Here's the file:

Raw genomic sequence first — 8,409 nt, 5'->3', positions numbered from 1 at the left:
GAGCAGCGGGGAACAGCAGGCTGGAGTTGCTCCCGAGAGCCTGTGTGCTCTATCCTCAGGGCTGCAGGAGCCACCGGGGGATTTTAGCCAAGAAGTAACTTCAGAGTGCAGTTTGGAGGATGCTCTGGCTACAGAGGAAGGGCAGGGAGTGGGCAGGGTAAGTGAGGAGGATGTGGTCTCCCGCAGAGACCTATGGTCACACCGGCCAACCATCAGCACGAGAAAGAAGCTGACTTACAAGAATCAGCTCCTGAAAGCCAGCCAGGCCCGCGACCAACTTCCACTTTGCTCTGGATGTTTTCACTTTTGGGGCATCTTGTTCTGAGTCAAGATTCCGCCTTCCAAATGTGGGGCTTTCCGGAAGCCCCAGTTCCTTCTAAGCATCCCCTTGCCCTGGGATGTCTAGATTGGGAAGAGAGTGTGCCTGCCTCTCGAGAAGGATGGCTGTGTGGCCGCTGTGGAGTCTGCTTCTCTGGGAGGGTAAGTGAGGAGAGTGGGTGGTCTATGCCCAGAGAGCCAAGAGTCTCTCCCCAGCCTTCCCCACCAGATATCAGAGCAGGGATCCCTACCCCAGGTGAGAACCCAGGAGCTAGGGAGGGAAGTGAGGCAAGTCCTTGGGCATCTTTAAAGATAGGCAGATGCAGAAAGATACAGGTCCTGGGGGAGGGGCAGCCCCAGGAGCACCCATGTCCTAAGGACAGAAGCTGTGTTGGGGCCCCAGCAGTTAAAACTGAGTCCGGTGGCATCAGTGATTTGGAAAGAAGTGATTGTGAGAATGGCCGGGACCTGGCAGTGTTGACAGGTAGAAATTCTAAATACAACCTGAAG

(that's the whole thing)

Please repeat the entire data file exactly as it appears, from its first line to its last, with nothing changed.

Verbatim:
Raw genomic sequence first — 8,409 nt, 5'->3', positions numbered from 1 at the left:
GAGCAGCGGGGAACAGCAGGCTGGAGTTGCTCCCGAGAGCCTGTGTGCTCTATCCTCAGGGCTGCAGGAGCCACCGGGGGATTTTAGCCAAGAAGTAACTTCAGAGTGCAGTTTGGAGGATGCTCTGGCTACAGAGGAAGGGCAGGGAGTGGGCAGGGTAAGTGAGGAGGATGTGGTCTCCCGCAGAGACCTATGGTCACACCGGCCAACCATCAGCACGAGAAAGAAGCTGACTTACAAGAATCAGCTCCTGAAAGCCAGCCAGGCCCGCGACCAACTTCCACTTTGCTCTGGATGTTTTCACTTTTGGGGCATCTTGTTCTGAGTCAAGATTCCGCCTTCCAAATGTGGGGCTTTCCGGAAGCCCCAGTTCCTTCTAAGCATCCCCTTGCCCTGGGATGTCTAGATTGGGAAGAGAGTGTGCCTGCCTCTCGAGAAGGATGGCTGTGTGGCCGCTGTGGAGTCTGCTTCTCTGGGAGGGTAAGTGAGGAGAGTGGGTGGTCTATGCCCAGAGAGCCAAGAGTCTCTCCCCAGCCTTCCCCACCAGATATCAGAGCAGGGATCCCTACCCCAGGTGAGAACCCAGGAGCTAGGGAGGGAAGTGAGGCAAGTCCTTGGGCATCTTTAAAGATAGGCAGATGCAGAAAGATACAGGTCCTGGGGGAGGGGCAGCCCCAGGAGCACCCATGTCCTAAGGACAGAAGCTGTGTTGGGGCCCCAGCAGTTAAAACTGAGTCCGGTGGCATCAGTGATTTGGAAAGAAGTGATTGTGAGAATGGCCGGGACCTGGCAGTGTTGACAGGTAGAAATTCTAAATACAACCTGAAG